05.09.1964 - 05.09.1964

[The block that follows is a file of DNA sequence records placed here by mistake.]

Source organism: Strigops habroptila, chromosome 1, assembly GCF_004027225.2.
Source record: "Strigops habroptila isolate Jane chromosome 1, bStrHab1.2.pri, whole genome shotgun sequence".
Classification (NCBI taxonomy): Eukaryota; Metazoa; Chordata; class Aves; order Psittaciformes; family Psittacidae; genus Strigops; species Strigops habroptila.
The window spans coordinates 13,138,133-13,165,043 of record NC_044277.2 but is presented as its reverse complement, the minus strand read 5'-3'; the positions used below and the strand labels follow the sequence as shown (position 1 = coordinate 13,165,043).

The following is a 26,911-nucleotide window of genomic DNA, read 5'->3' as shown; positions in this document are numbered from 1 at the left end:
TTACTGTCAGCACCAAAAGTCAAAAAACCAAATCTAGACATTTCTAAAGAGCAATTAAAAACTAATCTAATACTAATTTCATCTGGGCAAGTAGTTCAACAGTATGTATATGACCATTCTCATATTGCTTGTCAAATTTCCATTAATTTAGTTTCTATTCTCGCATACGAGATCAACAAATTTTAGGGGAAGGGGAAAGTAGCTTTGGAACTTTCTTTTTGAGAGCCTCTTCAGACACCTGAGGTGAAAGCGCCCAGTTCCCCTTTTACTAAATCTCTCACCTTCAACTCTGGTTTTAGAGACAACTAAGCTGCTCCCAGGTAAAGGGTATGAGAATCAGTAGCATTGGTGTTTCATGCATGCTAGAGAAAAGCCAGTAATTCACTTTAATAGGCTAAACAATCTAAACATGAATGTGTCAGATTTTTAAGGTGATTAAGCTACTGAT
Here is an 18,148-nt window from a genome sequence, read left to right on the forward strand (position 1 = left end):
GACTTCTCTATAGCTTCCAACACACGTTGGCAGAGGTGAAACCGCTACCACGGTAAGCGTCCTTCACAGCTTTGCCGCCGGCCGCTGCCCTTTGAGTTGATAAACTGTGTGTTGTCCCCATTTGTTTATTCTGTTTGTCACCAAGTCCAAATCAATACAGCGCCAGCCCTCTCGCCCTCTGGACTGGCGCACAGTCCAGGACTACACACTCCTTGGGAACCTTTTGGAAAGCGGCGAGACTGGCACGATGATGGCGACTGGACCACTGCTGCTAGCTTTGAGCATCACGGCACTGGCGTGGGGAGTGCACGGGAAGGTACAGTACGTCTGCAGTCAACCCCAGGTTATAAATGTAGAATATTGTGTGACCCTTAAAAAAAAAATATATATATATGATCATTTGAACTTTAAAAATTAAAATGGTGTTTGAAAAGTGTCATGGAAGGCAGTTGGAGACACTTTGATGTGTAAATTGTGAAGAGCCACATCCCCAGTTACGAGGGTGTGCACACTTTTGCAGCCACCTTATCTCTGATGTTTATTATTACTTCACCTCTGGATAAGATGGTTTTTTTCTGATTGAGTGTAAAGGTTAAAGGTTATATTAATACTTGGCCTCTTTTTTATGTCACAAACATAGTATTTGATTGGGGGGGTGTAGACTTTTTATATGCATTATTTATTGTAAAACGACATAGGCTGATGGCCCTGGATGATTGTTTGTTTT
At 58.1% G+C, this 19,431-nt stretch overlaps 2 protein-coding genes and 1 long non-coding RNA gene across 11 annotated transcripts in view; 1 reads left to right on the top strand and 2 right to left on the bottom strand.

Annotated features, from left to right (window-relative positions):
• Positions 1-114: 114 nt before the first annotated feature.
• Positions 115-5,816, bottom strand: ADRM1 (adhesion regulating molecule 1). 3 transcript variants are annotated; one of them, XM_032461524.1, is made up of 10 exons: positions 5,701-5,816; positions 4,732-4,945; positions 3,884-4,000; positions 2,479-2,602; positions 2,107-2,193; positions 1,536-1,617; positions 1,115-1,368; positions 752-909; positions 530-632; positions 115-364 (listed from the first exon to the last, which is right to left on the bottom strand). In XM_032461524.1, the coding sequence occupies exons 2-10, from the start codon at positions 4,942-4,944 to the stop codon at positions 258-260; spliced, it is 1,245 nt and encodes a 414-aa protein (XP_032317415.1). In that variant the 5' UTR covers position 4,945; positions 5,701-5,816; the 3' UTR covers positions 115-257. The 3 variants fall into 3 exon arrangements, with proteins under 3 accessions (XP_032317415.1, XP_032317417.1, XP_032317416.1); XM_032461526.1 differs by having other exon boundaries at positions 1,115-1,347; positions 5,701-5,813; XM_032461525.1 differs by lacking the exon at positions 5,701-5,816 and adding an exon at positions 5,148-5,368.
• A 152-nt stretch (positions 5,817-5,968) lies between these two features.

At Singapore - I rose at 5.30 am and went up on deck, just in time to see the rising sun. The lights of Singapore attracted my attention more however, as this was our first overseas port of call. We took the pilot and customs officials aboard about 6.30 am and proceeded to our berth. Then came the announcement; “Singapore is a closed port at the present time and no passengers in transit will be allowed ashore”. This came as a complete shock, and at the time, with Singapore stretched out before us, oriental, fascinating, it could not have been worse if we had been asked to abandon ship. I had been in a state of slight nervous apprehension about landing in this strange foreign city, and I was glad that this feeling passed with the announcement, though I feel it will only delay it until Bombay. Nevertheless, as the thought of missing Singapore settled in, I became bitterly disappointed. We passed several small islands on the way to the dock, and they were covered in tropical jungle and native Malay style houses. There were also some bombed out ruins and some prosperous looking British Colonial homes. It was all so picturesque and definitely how I imagined Singapore would be. There was a fishing village on stilts over the water, and motorized sampans making their way up the harbour. I tried to imagine the time when the Japanese had invaded the island and had patrolled these very shores and waters. The experience was already so strong and yet it was so frustrating to think that it was not to be completed. We had come so far, and were so close, yet we were to leave without seeing it. From various sources we learned the reason for the ban. Last night there had been renewed outbreaks of racial violence in the city, many being either killed or injured. Malays were fighting Chinese, and the riots were apparently instigated by Indonesian infiltrators who had been parachuted in the night before. The whole of the city had been declared a danger area and a state of emergency was in force. A twenty-four hour curfew was imposed and it was, and still is, impossible to move about without a curfew pass and a police escort. No one except disembarking passengers could possibly leave the dock area. Singapore was having big trouble and we had arrived in the thick of it. There was so much I wanted to see, do and buy, but impossible. About 12 midday we were allowed to walk around the dock area, and we took full advantage of this small concession. There were some World War II sunken hulks in the water on the other side of the dock, some distinctive architecture, and plenty of Malays, Chinese and Indians working on the wharves. They were very friendly and talked freely of the trouble, especially the smartly dressed police. I went on board a tug and talked with the captain, a Malay, for a while. Some of the others gave money to some small children, through the wire fence, but it disgusted and embarrassed me to see them being so patronizing, as if they were feeding animals at the zoo. It was exciting to see the typically attired native workers, and it is definitely the people, and not the change of scenery, that make you realize where you are. Another complete tour of the docks after lunch found us eventually aboard the Lloyd Triestino ship T.V. Asia, which was in port at the same time, enroute to Hong Kong. Much older and smaller than the Galileo. We returned to the ship and she sailed at five pm, six hours early. Singapore was a fiasco, a disappointment and a cheat. Thousands of miles to see a confined dock area, interesting though it was. We could not buy any cheap goods, so we lost money on that score. I can hardly wait now until I disembark in Bombay. I am sure I would have loved Singapore and its people, so I will come back one day to see it and stay awhile. Tonight we are sailing up the coast of Malaya, and Ade tells me we have just passed Malacca, on starboard side. Sumatra is to port. Five more days of partial monotony, until this new life of independence and experience which I have tasted begins to fully bloom.